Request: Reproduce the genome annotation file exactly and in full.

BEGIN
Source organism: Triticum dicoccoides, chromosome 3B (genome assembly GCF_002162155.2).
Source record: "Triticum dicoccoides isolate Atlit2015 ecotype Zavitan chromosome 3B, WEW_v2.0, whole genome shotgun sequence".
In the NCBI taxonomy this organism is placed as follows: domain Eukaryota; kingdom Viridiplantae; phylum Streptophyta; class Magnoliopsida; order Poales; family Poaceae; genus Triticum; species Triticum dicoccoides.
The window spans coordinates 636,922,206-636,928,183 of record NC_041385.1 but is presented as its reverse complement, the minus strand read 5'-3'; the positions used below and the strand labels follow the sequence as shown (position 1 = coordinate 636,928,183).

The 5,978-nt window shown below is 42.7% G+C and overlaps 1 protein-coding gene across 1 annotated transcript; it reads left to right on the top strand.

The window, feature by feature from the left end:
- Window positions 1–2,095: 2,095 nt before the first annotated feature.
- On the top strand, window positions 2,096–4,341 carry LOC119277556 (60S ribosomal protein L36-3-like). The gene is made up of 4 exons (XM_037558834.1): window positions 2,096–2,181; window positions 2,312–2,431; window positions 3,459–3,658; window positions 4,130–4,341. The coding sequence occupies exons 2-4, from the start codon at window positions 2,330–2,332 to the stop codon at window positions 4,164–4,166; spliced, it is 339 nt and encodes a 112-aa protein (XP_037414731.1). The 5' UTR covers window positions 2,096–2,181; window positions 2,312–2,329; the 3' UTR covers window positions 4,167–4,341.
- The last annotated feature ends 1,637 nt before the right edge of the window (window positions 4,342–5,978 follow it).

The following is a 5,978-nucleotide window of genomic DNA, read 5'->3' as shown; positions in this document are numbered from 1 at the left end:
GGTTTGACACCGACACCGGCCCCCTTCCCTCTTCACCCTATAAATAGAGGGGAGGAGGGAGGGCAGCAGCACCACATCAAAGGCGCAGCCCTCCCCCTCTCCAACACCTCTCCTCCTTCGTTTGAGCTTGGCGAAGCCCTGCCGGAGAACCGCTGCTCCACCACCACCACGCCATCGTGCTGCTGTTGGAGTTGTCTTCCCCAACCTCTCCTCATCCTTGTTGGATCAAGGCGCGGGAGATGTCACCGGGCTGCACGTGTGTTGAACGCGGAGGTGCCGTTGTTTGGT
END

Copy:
Source organism: Triticum dicoccoides, chromosome 3B (genome assembly GCF_002162155.2).
Source record: "Triticum dicoccoides isolate Atlit2015 ecotype Zavitan chromosome 3B, WEW_v2.0, whole genome shotgun sequence".
In the NCBI taxonomy this organism is placed as follows: domain Eukaryota; kingdom Viridiplantae; phylum Streptophyta; class Magnoliopsida; order Poales; family Poaceae; genus Triticum; species Triticum dicoccoides.
The window spans coordinates 636,922,206-636,928,183 of record NC_041385.1 but is presented as its reverse complement, the minus strand read 5'-3'; the positions used below and the strand labels follow the sequence as shown (position 1 = coordinate 636,928,183).

The 5,978-nt window shown below is 42.7% G+C and overlaps 1 protein-coding gene across 1 annotated transcript; it reads left to right on the top strand.

The window, feature by feature from the left end:
- Window positions 1–2,095: 2,095 nt before the first annotated feature.
- On the top strand, window positions 2,096–4,341 carry LOC119277556 (60S ribosomal protein L36-3-like). The gene is made up of 4 exons (XM_037558834.1): window positions 2,096–2,181; window positions 2,312–2,431; window positions 3,459–3,658; window positions 4,130–4,341. The coding sequence occupies exons 2-4, from the start codon at window positions 2,330–2,332 to the stop codon at window positions 4,164–4,166; spliced, it is 339 nt and encodes a 112-aa protein (XP_037414731.1). The 5' UTR covers window positions 2,096–2,181; window positions 2,312–2,329; the 3' UTR covers window positions 4,167–4,341.
- The last annotated feature ends 1,637 nt before the right edge of the window (window positions 4,342–5,978 follow it).

The following is a 5,978-nucleotide window of genomic DNA, read 5'->3' as shown; positions in this document are numbered from 1 at the left end:
GGTTTGACACCGACACCGGCCCCCTTCCCTCTTCACCCTATAAATAGAGGGGAGGAGGGAGGGCAGCAGCACCACATCAAAGGCGCAGCCCTCCCCCTCTCCAACACCTCTCCTCCTTCGTTTGAGCTTGGCGAAGCCCTGCCGGAGAACCGCTGCTCCACCACCACCACGCCATCGTGCTGCTGTTGGAGTTGTCTTCCCCAACCTCTCCTCATCCTTGTTGGATCAAGGCGCGGGAGATGTCACCGGGCTGCACGTGTGTTGAACGCGGAGGTGCCGTTGTTTGGT